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2023 James Baldwin Lecture by Bill Fletcher Jr.
None of Us Is Free Unless All Are Free: Anti-Imperialism and the Black Radical Tradition
Co-presented with the W.E.B. Du Bois Department of Afro-American Studies, the UMass Amherst History Department Feinberg Series, and the College of Humanities and Fine Arts
Read More and View Video Recording
From joining with First Nations peoples to contest European settlement to protesting the annexation of foreign territory, the political struggles waged by African Americans have fostered a vibrant Black Radical Tradition consistently opposed to U.S. imperialism. Those drawing on this tradition have not only protested U.S. invasions of other nations as a matter of principle, but also highlighted the interconnections between injustices waged abroad and oppression at home. In doing so, this tradition has often served as the basis for solidarity with those struggling against U.S. imperialism, a solidarity that has helped to inform radical movements here against patriarchy, white supremacy, and capitalist exploitation.
Due to inclement weather, this event will now only be on Zoom. A recording will be available on the Feinberg Series website and the History Department's YouTube and Soundcloud. Spanish interpretation and closed captioning will be available.
Bill Fletcher Jr. has been an activist since his teen years. Upon graduating from college he went to work as a welder in a shipyard, thereby entering the labor movement. Over the years he has been active in workplace and community struggles as well as electoral campaigns. He has worked for several labor unions in addition to serving as a senior staff person in the national AFL-CIO.
Fletcher is the former president of TransAfrica Forum; a senior scholar with the Institute for Policy Studies; and in the leadership of several other projects. Fletcher is the co-author (with Peter Agard) of The Indispensable Ally: Black Workers and the Formation of the Congress of Industrial Organizations, 1934-1941; the co-author (with Fernando Gapasin) of Solidarity Divided: The Crisis in Organized Labor and a New Path toward Social Justice; and the author of “They’re Bankrupting Us!” – And Twenty Other Myths about Unions. Fletcher is a syndicated columnist and a regular media commentator on television, radio and the web.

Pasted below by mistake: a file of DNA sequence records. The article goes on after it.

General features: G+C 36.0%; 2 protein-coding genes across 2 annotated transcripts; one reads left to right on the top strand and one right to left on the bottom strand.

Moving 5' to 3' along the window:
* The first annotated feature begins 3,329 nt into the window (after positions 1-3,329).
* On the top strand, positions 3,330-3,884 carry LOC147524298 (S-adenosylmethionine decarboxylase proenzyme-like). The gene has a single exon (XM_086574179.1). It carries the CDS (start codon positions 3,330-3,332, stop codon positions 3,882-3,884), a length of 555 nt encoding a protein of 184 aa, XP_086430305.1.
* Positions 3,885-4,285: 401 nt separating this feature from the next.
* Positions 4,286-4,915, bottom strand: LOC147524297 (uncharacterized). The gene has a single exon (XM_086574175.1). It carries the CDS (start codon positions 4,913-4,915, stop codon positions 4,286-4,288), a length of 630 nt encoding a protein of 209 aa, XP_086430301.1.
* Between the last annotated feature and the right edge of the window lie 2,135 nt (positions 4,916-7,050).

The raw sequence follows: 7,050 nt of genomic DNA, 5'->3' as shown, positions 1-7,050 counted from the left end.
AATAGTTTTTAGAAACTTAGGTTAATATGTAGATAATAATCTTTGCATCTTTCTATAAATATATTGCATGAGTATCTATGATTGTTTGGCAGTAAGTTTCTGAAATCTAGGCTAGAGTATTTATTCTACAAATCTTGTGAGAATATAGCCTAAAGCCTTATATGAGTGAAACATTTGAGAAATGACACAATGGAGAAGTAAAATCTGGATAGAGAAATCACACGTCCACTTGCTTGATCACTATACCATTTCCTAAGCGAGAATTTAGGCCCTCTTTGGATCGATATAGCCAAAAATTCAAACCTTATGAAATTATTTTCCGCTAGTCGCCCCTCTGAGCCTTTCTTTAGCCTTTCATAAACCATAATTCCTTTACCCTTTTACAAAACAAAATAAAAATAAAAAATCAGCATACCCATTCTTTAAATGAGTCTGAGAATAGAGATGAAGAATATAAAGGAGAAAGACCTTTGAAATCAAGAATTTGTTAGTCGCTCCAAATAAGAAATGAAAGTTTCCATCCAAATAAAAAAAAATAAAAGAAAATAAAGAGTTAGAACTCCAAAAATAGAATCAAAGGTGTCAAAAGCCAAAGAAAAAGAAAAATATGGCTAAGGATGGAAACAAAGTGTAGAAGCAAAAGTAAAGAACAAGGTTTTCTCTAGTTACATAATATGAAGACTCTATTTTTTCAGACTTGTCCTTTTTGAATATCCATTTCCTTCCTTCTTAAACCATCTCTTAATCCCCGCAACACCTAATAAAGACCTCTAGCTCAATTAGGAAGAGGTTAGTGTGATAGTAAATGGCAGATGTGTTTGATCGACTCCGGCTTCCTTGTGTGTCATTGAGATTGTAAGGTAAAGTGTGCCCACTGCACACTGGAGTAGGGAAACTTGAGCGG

The James Baldwin Lecture
The James Baldwin Lecture addresses issues connected to social, economic, and political justice and underpinnings in institutional racism. The lecture honors the late James Baldwin, who taught at UMass for several years. It was established by and made possible with generous support from History Department alumnus Dr. Allen J. Davis '68. This lecture is co-presented by the Department of History, the W.E.B. Du Bois Department of Afro-American Studies, and the College of Humanities and Fine Arts. Read more. This year, the Baldwin Lecture is co-presented by the 2022-2023 Feinberg Series on histories of U.S. imperialism and anti-imperialist resistance. It is presented by the UMass Amherst Department of History in collaboration with the Ellsberg Initiative for Peace and Democracy. The Feinberg Family Distinguished Lecture Series is made possible thanks to the generosity of UMass Amherst history department alumnus Kenneth R. Feinberg ’67 and associates. The series is co-sponsored by more than 3 dozen community and university partners. Visit the Feinberg Series webpage for more information about the series.